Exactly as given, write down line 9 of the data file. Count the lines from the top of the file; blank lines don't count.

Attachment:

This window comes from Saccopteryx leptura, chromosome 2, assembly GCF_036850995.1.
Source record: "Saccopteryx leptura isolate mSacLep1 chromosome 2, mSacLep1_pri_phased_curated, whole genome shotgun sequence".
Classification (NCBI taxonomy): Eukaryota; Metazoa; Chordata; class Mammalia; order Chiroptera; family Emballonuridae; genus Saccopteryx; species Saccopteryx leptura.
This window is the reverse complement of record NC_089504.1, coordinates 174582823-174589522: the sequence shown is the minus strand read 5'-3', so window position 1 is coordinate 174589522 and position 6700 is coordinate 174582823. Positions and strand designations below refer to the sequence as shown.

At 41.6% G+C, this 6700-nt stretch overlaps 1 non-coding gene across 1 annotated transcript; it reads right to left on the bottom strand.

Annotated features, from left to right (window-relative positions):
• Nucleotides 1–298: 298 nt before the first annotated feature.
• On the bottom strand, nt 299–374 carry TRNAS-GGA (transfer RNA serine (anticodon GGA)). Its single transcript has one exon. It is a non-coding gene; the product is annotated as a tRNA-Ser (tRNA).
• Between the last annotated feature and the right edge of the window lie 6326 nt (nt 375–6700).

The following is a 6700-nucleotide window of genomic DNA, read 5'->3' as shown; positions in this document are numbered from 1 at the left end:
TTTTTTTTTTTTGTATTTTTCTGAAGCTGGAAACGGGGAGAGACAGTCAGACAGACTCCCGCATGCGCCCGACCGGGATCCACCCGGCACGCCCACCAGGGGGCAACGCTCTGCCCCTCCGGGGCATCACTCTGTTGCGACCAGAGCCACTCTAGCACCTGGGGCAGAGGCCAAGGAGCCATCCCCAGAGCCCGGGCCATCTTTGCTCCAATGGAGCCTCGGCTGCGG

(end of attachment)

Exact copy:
• Between the last annotated feature and the right edge of the window lie 6326 nt (nt 375–6700).